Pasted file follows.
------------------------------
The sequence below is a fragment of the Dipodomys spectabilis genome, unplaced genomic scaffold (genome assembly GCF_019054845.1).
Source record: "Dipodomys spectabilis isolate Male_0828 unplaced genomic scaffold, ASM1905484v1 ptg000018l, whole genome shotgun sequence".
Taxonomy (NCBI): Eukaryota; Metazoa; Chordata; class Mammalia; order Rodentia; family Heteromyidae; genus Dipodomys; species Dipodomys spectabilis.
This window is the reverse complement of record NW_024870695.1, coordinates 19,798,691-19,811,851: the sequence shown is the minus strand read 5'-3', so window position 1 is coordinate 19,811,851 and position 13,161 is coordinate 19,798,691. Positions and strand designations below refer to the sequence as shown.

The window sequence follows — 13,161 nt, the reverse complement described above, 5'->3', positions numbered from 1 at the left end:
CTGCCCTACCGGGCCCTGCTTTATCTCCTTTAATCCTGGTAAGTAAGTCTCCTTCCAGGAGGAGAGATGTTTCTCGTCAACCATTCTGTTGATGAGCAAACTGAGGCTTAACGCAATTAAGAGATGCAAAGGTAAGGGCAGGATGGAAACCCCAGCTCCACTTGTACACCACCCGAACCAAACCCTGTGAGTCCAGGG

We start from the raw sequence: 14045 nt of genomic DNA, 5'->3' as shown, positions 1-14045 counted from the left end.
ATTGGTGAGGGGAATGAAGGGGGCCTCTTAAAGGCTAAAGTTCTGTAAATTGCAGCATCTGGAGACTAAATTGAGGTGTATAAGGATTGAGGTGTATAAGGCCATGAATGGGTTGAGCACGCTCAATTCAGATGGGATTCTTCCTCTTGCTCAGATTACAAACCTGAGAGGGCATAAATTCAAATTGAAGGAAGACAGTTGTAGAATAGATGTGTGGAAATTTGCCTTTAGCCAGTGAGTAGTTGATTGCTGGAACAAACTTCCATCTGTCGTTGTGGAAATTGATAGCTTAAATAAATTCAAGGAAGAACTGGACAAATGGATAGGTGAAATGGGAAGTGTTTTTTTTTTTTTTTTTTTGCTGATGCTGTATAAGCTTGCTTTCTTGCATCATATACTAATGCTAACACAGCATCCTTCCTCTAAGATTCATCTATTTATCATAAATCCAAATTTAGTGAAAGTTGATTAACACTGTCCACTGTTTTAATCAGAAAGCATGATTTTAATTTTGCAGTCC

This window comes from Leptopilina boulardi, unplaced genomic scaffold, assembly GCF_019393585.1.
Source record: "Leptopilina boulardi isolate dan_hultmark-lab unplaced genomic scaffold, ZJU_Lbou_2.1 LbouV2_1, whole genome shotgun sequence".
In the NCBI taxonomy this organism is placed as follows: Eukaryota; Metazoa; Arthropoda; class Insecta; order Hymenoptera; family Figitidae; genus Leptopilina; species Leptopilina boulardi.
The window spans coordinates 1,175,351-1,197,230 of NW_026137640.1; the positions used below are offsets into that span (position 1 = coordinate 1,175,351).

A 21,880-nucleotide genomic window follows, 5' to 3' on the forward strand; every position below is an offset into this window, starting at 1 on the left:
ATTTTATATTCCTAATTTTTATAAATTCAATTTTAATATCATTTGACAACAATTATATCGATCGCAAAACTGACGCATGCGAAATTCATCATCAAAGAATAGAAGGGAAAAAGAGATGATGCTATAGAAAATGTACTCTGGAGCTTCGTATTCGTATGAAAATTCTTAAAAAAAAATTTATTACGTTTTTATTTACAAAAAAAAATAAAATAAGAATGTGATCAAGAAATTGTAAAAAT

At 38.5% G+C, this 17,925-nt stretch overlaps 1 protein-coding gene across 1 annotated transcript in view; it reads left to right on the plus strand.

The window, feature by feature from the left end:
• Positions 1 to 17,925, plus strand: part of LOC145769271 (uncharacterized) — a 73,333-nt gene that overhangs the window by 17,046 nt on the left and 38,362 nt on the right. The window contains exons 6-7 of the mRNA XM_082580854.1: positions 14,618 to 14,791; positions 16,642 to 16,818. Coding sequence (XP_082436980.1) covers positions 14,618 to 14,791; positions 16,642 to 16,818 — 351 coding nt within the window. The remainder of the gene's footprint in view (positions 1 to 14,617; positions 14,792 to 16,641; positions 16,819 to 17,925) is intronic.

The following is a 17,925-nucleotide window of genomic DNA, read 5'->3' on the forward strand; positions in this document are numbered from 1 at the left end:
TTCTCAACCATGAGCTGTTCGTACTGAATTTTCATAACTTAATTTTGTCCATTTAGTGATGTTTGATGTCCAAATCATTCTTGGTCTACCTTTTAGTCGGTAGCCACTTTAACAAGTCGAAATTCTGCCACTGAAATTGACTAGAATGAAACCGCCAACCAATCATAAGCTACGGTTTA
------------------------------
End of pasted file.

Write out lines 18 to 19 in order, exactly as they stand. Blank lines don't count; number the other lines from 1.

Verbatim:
The following is a 17,925-nucleotide window of genomic DNA, read 5'->3' on the forward strand; positions in this document are numbered from 1 at the left end:
TTCTCAACCATGAGCTGTTCGTACTGAATTTTCATAACTTAATTTTGTCCATTTAGTGATGTTTGATGTCCAAATCATTCTTGGTCTACCTTTTAGTCGGTAGCCACTTTAACAAGTCGAAATTCTGCCACTGAAATTGACTAGAATGAAACCGCCAACCAATCATAAGCTACGGTTTA